Two of Brazil’s biggest football clubs presented newly hired foreign imports on Saturday, in the latest manifestation of the newfound spending power that has recently helped keep some of the country’s own talent from moving abroad.

That’s how I started this piece for Reuters this weekend.

From Internacional web site

The stars in question were Clarence Seedorf, who left AC Milan and signed for Botafogo, and Diego Forlan (right) who left one Internazionale, of Italy, and signed for another Internacional, of Porto Alegre.

Both are big names, even if they are getting on.

Seedorf, 36, has won four Champions League titles with three clubs, and Uruguayan Forlan, 33, was voted the best player at the 2010 World Cup.

The deals were unusual because Brazilian clubs rarely sign foreign stars from European clubs. They often repatriate their own ageing stars when their careers in Europe are over, with Ronaldo, Roberto Carlos, Ronaldinho Gaucho and Luis Fabiano, among those who’ve returned home recently.

Now, however (as my story goes on to say)…

Growing wealth among Brazilian teams has also enabled them to keep young talents like Neymar, the ascendant Santos forward, from following their predecessors across the Atlantic, much less to developing leagues in China, the United States, or the Middle East.

A strong Brazilian currency, and lucrative sponsorship deals, mean many young Brazilian players can earn as much as they would by making the move to Europe.

With more than 30 million Brazilians having entered the middle classes over the past decade, advertisers are investing heavily in sponsorships. Television companies this year more than doubled the amount they pay clubs for broadcast rights.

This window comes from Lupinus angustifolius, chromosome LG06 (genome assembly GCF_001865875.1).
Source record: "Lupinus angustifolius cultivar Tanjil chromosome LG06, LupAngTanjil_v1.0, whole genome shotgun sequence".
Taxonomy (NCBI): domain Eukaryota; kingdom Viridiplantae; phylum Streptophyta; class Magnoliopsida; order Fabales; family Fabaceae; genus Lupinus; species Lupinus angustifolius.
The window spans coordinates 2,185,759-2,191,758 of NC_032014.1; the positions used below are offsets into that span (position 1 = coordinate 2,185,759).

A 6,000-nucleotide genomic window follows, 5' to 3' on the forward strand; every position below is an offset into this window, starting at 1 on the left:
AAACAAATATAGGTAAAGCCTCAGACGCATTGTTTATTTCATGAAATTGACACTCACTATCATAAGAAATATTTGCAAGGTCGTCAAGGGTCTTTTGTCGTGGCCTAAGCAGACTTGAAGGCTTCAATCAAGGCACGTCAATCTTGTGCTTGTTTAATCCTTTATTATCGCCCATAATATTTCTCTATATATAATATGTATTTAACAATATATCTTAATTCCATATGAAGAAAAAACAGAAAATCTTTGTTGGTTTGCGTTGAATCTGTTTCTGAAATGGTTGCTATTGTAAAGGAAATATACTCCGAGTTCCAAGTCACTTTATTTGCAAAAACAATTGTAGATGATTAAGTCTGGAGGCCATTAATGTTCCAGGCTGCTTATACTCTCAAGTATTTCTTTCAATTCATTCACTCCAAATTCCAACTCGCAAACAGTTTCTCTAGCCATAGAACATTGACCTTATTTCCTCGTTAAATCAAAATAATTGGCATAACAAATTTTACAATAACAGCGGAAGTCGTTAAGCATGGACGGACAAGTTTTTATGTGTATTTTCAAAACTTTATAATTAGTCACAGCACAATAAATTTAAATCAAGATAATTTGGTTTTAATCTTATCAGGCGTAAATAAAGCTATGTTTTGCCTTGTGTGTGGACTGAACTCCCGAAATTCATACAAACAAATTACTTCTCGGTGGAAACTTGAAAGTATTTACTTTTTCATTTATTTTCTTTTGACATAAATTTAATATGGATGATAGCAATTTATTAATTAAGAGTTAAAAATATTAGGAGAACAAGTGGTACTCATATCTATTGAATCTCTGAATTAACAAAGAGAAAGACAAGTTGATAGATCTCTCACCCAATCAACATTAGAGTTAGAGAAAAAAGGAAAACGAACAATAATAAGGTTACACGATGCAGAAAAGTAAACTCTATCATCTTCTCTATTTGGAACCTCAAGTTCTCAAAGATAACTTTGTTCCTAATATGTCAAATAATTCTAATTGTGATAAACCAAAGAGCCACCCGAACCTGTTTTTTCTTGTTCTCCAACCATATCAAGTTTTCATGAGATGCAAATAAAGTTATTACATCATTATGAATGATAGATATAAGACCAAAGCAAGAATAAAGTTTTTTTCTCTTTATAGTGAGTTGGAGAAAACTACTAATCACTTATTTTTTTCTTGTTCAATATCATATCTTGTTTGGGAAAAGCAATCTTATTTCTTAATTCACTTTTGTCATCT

So the arrival of Forlan and Seedorf marks a new willingness by Brazilian clubs to invest in banner players.

However, it should be noted that neither of the two teams paid transfer fees. That is still a deal too far for Brazil’s heavily indebted clubs.

And if it were not for personal reasons, neither Forlan nor Seedorf would likely even consider coming to Brazil.

Forlan’s new club is based in Porto Alegre, just a 90-minute flight from his home city of Montevideo. And Seedorf, who is married to a Brazilian, already owns property in Rio. Those were key factors in the deals.

Brazilian clubs are also going to have to keep selling their young prospects when the right offer comes in. Forlan’s arrival has prompted speculation that Internacional could sell Leandro Damiao or Oscar to teams abroad. Spurs are said to be among those most interested.

Whatever happens, fans were out in force in Rio and Porto Alegre to welcome their new heroes.

When Forlan arrived in the southern city of Porto Alegre on Saturday, 3,000 fans turned out to greet him.

Seedorf, meanwhile, was flown to Rio de Janeiro’s Engenhão stadium in a helicopter before being presented with his No. 10 shirt ahead of the game against Bahia, which Botafogo won 3-0. A crowd of 20,000 people turned up, three times the number present at Botafogo’s last home game against Ponte Preta.

It remains to be seen if these deals will be followed by others. There may be one or two.

But I doubt it is the start of a real trend. The quality of life in Brazil is still to precarious for that to happen. There has to be a very good reason for a European star to swap life in Rome or Paris or even Manchester, for Rio or Sao Paulo.